Quantcast
Home » News
Home » News

Utah lawmakers hear pitch for alcohol tax increase

Published October 17, 2013 6:05 pm

This is an archived article that was published on sltrib.com in 2013, and information in the article may be outdated. It is provided only for personal research purposes and may not be reprinted.

When taxes on alcohol go up, consumption and related health and economic problems go down, a Maryland researcher told Utah lawmakers during a presentation on Wednesday.

Making drinkers pay more for beer, wine and spirits reduces drinking among the general population and among heavy drinkers and binge drinkers, David H. Jernigan, with the Bloomberg School of Public Health at Johns Hopkins University, told members of the Business and Labor Interim Committee.

Utah has one of the highest rates of binge drinking in the nation, especially among teenagers. According to the 2013 "Underage Drinking in Utah" report, compiled by the Utah Division of Substance Abuse and Mental Health, while many Utah teens abstain from alcohol for religious reasons, those teens who do drink are much more likely to binge. Bingeing is defined as downing five or more drinks in a row.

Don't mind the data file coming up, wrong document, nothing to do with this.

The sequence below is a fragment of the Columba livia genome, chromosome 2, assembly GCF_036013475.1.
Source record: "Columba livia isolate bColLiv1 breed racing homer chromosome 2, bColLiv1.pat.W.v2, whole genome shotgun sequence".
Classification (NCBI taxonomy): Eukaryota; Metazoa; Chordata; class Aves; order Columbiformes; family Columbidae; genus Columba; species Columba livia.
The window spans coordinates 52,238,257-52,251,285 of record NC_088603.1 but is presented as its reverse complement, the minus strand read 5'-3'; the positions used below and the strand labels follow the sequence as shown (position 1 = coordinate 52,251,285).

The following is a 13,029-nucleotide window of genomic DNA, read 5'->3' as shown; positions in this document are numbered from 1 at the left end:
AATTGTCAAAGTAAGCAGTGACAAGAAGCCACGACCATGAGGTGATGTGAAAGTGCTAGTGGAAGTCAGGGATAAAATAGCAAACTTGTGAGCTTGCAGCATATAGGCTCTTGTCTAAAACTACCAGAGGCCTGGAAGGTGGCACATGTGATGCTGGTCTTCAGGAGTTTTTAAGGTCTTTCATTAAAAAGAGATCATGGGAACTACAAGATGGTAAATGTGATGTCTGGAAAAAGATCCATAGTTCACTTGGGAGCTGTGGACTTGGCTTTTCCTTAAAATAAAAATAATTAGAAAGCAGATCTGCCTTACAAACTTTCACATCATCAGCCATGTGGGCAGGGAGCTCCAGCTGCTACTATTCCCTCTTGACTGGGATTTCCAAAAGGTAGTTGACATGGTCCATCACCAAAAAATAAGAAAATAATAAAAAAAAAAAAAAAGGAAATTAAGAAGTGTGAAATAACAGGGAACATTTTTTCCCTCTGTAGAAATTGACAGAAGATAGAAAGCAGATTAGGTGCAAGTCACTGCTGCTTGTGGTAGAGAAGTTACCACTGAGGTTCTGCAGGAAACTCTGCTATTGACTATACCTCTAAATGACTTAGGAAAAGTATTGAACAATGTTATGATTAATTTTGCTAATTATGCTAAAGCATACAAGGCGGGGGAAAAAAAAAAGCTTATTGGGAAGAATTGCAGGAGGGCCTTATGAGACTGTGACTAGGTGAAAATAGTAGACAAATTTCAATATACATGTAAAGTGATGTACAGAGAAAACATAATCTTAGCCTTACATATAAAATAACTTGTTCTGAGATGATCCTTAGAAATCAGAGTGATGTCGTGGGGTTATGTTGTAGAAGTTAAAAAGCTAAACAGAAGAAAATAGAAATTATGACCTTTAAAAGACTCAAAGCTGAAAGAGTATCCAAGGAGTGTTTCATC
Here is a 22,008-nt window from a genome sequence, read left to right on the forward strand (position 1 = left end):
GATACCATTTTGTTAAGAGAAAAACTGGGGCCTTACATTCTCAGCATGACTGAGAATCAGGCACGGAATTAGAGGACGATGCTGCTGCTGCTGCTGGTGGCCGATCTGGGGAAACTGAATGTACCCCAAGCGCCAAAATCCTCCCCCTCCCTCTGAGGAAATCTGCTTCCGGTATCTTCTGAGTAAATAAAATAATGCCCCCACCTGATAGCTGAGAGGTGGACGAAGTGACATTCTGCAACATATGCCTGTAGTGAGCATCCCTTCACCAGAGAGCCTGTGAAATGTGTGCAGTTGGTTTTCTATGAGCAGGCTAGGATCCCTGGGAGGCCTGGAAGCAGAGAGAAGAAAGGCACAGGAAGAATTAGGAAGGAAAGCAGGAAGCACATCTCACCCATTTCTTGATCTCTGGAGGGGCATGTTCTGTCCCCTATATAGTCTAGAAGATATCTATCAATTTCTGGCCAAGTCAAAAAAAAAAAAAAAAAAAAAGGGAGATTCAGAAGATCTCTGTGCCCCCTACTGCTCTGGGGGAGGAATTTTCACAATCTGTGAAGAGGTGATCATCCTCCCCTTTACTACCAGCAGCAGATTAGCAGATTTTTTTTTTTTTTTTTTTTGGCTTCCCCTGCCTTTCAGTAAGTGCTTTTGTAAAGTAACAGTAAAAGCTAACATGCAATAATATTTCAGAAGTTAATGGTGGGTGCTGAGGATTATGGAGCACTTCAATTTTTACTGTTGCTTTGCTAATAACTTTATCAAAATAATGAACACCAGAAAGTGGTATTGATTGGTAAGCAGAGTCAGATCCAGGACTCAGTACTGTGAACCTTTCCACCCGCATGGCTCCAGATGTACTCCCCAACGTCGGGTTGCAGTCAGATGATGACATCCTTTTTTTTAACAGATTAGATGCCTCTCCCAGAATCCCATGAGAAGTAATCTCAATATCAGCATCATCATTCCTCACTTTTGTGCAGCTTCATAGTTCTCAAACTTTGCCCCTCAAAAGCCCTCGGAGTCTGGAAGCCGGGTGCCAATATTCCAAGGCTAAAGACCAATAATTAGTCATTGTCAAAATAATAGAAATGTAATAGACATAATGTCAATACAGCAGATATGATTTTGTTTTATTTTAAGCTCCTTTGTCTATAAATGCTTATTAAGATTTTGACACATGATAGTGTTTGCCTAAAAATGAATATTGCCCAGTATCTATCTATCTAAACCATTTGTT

Jernigan, who was brought to Utah by the conservative Sutherland Institute, said tying liquor taxes to the Consumer Price Index is one way to accomplish this public health goal.

Last week, Rep. Jack Draxler, R-North Logan, proposed such an increase, suggesting that taxes on wholesale beer increase automatically every year to match inflation, with proceeds going to fund programs designed to combat underage and binge drinking.

The committee took no action on Jernigan's presentation, but several lawmakers wondered if higher prices would send drinkers out of state to purchase alcohol. Jernigan said in his research "there have been no cross-border effects."

After the presentation, committee chairman Sen. Curt Bramble, R-Provo, suggested that any proposal for a tax increase be taken to the Revenue and Taxation committee, headed by Sen. John Valentine, who writes most state liquor legislation.